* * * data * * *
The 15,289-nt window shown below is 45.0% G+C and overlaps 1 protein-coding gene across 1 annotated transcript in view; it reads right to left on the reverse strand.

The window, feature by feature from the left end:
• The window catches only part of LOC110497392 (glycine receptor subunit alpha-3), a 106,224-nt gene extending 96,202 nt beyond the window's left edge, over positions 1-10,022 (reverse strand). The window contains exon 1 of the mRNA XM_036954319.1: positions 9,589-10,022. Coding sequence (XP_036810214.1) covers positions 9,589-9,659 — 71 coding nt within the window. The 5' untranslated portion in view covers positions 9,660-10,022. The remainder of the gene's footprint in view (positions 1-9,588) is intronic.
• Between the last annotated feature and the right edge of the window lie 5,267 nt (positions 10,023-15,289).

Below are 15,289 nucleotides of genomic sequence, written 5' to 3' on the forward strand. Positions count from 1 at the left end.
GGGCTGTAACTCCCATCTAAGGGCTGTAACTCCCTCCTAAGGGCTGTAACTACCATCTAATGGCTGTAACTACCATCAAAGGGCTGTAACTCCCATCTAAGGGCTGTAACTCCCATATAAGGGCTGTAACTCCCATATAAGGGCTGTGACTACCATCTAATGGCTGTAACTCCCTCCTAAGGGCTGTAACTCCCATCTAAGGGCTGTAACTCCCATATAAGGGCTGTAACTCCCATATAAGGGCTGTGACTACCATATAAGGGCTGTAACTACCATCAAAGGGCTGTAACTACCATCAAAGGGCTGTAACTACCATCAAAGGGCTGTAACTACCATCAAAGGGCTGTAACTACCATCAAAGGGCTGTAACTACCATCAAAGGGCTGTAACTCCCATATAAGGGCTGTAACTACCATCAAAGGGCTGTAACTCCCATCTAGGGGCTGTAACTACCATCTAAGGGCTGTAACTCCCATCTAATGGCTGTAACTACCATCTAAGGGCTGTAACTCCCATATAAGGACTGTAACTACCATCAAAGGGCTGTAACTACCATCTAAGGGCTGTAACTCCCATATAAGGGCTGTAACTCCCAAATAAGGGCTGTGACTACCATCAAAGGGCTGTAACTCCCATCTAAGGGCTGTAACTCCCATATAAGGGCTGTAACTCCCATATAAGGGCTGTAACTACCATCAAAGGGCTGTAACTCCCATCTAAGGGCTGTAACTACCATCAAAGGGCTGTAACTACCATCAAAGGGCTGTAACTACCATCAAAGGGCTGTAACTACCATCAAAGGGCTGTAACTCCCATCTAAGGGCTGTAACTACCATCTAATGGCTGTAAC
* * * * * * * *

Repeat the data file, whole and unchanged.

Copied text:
The 15,289-nt window shown below is 45.0% G+C and overlaps 1 protein-coding gene across 1 annotated transcript in view; it reads right to left on the reverse strand.

The window, feature by feature from the left end:
• The window catches only part of LOC110497392 (glycine receptor subunit alpha-3), a 106,224-nt gene extending 96,202 nt beyond the window's left edge, over positions 1-10,022 (reverse strand). The window contains exon 1 of the mRNA XM_036954319.1: positions 9,589-10,022. Coding sequence (XP_036810214.1) covers positions 9,589-9,659 — 71 coding nt within the window. The 5' untranslated portion in view covers positions 9,660-10,022. The remainder of the gene's footprint in view (positions 1-9,588) is intronic.
• Between the last annotated feature and the right edge of the window lie 5,267 nt (positions 10,023-15,289).

Below are 15,289 nucleotides of genomic sequence, written 5' to 3' on the forward strand. Positions count from 1 at the left end.
GGGCTGTAACTCCCATCTAAGGGCTGTAACTCCCTCCTAAGGGCTGTAACTACCATCTAATGGCTGTAACTACCATCAAAGGGCTGTAACTCCCATCTAAGGGCTGTAACTCCCATATAAGGGCTGTAACTCCCATATAAGGGCTGTGACTACCATCTAATGGCTGTAACTCCCTCCTAAGGGCTGTAACTCCCATCTAAGGGCTGTAACTCCCATATAAGGGCTGTAACTCCCATATAAGGGCTGTGACTACCATATAAGGGCTGTAACTACCATCAAAGGGCTGTAACTACCATCAAAGGGCTGTAACTACCATCAAAGGGCTGTAACTACCATCAAAGGGCTGTAACTACCATCAAAGGGCTGTAACTACCATCAAAGGGCTGTAACTCCCATATAAGGGCTGTAACTACCATCAAAGGGCTGTAACTCCCATCTAGGGGCTGTAACTACCATCTAAGGGCTGTAACTCCCATCTAATGGCTGTAACTACCATCTAAGGGCTGTAACTCCCATATAAGGACTGTAACTACCATCAAAGGGCTGTAACTACCATCTAAGGGCTGTAACTCCCATATAAGGGCTGTAACTCCCAAATAAGGGCTGTGACTACCATCAAAGGGCTGTAACTCCCATCTAAGGGCTGTAACTCCCATATAAGGGCTGTAACTCCCATATAAGGGCTGTAACTACCATCAAAGGGCTGTAACTCCCATCTAAGGGCTGTAACTACCATCAAAGGGCTGTAACTACCATCAAAGGGCTGTAACTACCATCAAAGGGCTGTAACTACCATCAAAGGGCTGTAACTCCCATCTAAGGGCTGTAACTACCATCTAATGGCTGTAAC